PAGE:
Friday, March 5, 2010

Why We Will Pursue The Wrong Strategy With Iran

Roger Cohen, in an excellent piece on how to approach Iran, says this about sanctions:
I’m told that’s how Obama, who remains intellectually committed to the idea of an Iran breakthrough, views them: a necessity in the light of Congressional and Israeli pressure, but not a likely means to get sanctions-inured Iran to change course.
Now sanction for Iran are worse than useless. They serve mainly to enrich the political leadership which can get around them and profit by selling things ordinary citizens can't get. It's a perfect way to further alienate the Iranian people. This is widely known. But we're going to get them anyway. Why? Because Israel and their allies in Congress (who put Israeli interests before American) want it. 

When it comes to foreign policy in the Middle East, Congress no longer serves the American voter. It serves Israel.

Stratfor has a very interesting suggestion on how to deal with Iran. I'll excerpt a little, but you should really read the whole thing. (Stratfor is a leading global intelligence consulting company.)
Iraq, not nuclear weapons, is the fundamental issue between Iran and the United States. Iran wants to see a U.S. withdrawal from Iraq so Iran can assume its place as the dominant military power in the Persian Gulf. The United States wants to withdraw from Iraq because it faces challenges in Afghanistan — where it will also need Iranian cooperation — and elsewhere. Committing forces to Iraq for an extended period of time while fighting in Afghanistan leaves the United States exposed globally. Events involving China or Russia — such as the 2008 war in Georgia — would see the United States without a counter. The alternative would be a withdrawal from Afghanistan or a massive increase in U.S. armed forces. The former is not going to happen any time soon, and the latter is an economic impossibility...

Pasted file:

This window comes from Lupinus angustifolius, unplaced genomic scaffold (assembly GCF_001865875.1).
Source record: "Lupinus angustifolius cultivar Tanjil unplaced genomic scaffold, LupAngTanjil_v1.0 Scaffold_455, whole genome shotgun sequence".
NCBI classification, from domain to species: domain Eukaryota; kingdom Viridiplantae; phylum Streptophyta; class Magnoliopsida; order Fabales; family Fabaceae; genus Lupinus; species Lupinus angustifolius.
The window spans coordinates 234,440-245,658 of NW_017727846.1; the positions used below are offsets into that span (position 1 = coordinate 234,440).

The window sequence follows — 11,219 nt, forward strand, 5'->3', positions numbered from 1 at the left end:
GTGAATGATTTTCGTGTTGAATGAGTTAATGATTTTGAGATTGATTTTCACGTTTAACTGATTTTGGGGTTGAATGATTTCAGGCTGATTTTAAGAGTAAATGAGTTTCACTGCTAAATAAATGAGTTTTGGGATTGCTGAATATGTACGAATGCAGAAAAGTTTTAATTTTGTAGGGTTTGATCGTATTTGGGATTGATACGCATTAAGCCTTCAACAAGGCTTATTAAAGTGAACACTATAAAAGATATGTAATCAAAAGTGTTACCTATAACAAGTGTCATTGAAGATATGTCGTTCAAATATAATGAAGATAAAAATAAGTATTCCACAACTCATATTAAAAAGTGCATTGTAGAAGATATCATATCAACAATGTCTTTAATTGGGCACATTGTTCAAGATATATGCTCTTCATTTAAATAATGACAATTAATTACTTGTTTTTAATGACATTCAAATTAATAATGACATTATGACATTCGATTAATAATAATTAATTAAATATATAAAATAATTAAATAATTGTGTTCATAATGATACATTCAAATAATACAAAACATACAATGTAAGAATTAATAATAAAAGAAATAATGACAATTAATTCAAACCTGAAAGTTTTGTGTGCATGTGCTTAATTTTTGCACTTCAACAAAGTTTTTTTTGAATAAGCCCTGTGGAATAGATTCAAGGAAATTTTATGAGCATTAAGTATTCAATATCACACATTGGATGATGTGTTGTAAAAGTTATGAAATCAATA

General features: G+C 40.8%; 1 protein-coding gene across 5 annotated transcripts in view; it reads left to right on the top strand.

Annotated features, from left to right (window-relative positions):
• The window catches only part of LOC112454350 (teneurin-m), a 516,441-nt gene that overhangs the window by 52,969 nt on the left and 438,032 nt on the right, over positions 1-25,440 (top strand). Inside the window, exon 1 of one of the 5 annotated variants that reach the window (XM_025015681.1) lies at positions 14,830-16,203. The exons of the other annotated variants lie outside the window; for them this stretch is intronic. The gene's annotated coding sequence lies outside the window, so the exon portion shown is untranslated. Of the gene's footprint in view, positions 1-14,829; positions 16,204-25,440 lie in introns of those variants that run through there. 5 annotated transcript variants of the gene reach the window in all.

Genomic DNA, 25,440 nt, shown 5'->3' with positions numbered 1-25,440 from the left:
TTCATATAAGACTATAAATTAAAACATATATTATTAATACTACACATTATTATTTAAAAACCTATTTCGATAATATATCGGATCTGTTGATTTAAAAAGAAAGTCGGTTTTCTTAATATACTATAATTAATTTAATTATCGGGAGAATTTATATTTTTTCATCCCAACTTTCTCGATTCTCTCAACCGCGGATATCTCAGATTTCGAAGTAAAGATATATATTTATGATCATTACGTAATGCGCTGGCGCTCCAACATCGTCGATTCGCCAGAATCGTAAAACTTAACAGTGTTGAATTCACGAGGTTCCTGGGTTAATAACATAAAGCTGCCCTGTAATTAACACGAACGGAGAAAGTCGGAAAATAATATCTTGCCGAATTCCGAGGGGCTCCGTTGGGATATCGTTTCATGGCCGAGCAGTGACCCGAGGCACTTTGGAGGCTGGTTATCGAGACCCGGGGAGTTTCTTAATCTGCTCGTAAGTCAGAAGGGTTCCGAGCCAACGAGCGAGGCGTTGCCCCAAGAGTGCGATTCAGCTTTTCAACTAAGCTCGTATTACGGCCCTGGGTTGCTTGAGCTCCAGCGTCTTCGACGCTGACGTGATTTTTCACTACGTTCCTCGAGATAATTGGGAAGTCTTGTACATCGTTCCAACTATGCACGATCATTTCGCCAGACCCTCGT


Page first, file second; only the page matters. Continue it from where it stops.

It is said that Ahmadinejad is crazy. It was also said that Mao and Stalin were crazy, in both cases with much justification. Ahmadinejad has said many strange things and issued numerous threats. But when Roosevelt ignored what Stalin said and Nixon ignored what Mao said, they each discovered that Stalin’s and Mao’s actions were far more rational and predictable than their rhetoric. Similarly, what the Iranians say and what they do are quite different.

When it comes to foreign policy in the Middle East, Congress no longer serves the American voter. It serves Israel.

Rapprochement with Iran, and an acceptance of that nation's desired position of relative power in the Middle East could have great benefits for Iran and the United States. But it will never happen, at least not anytime soon, because Israel doesn't want it. And Israel, ultimately, decides what American policy will be-not Americans.

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